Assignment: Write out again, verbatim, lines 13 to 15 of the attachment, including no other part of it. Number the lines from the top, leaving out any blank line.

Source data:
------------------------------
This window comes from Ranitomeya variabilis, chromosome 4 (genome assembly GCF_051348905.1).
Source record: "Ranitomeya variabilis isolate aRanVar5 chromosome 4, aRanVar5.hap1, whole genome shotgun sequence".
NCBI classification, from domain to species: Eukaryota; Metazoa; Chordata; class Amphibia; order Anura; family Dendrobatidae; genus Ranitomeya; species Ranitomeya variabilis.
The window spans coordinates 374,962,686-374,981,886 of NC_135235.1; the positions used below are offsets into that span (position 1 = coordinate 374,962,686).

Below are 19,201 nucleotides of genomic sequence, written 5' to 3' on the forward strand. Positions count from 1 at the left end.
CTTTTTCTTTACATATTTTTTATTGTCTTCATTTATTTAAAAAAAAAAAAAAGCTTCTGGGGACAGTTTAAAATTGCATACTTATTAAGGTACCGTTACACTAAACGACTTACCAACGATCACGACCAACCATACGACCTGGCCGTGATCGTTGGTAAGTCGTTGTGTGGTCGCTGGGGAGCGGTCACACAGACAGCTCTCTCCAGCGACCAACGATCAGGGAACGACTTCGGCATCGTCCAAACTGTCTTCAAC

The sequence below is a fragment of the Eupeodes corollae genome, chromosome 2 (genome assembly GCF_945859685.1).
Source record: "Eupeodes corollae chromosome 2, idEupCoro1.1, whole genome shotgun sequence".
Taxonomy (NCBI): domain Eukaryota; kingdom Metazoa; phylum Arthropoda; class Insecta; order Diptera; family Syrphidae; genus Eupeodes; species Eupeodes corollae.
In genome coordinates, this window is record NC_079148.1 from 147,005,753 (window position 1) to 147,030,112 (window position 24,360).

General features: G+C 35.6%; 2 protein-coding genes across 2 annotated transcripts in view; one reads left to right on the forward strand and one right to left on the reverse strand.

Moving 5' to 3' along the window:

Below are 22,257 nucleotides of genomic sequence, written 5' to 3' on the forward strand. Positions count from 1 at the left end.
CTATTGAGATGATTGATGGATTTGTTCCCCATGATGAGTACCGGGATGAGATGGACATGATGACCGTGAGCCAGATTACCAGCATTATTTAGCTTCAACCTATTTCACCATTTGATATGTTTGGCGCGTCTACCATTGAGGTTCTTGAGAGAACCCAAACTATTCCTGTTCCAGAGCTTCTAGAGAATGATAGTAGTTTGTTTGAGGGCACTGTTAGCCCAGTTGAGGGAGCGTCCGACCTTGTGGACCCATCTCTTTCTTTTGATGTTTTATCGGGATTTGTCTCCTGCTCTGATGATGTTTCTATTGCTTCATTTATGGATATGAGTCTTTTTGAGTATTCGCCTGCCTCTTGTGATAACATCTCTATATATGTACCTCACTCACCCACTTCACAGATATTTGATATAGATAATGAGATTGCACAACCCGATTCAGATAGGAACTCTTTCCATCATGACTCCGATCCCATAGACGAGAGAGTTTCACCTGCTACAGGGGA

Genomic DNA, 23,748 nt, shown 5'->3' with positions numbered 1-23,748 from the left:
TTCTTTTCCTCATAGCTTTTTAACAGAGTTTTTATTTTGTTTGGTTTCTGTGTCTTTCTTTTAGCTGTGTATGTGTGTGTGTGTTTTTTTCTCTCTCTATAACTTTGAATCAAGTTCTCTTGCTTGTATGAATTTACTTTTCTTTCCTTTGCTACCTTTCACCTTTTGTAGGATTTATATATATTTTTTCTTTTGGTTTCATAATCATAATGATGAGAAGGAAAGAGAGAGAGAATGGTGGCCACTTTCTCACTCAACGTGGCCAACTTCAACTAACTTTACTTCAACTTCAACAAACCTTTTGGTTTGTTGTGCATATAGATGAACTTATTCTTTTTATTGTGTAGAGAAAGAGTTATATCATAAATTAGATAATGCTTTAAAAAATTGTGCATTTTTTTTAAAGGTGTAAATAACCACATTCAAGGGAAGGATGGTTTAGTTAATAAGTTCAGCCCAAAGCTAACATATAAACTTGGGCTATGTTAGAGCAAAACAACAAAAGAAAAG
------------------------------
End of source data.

Below are 22,257 nucleotides of genomic sequence, written 5' to 3' on the forward strand. Positions count from 1 at the left end.
CTATTGAGATGATTGATGGATTTGTTCCCCATGATGAGTACCGGGATGAGATGGACATGATGACCGTGAGCCAGATTACCAGCATTATTTAGCTTCAACCTATTTCACCATTTGATATGTTTGGCGCGTCTACCATTGAGGTTCTTGAGAGAACCCAAACTATTCCTGTTCCAGAGCTTCTAGAGAATGATAGTAGTTTGTTTGAGGGCACTGTTAGCCCAGTTGAGGGAGCGTCCGACCTTGTGGACCCATCTCTTTCTTTTGATGTTTTATCGGGATTTGTCTCCTGCTCTGATGATGTTTCTATTGCTTCATTTATGGATATGAGTCTTTTTGAGTATTCGCCTGCCTCTTGTGATAACATCTCTATATATGTACCTCACTCACCCACTTCACAGATATTTGATATAGATAATGAGATTGCACAACCCGATTCAGATAGGAACTCTTTCCATCATGACTCCGATCCCATAGACGAGAGAGTTTCACCTGCTACAGGGGA

Genomic DNA, 23,748 nt, shown 5'->3' with positions numbered 1-23,748 from the left: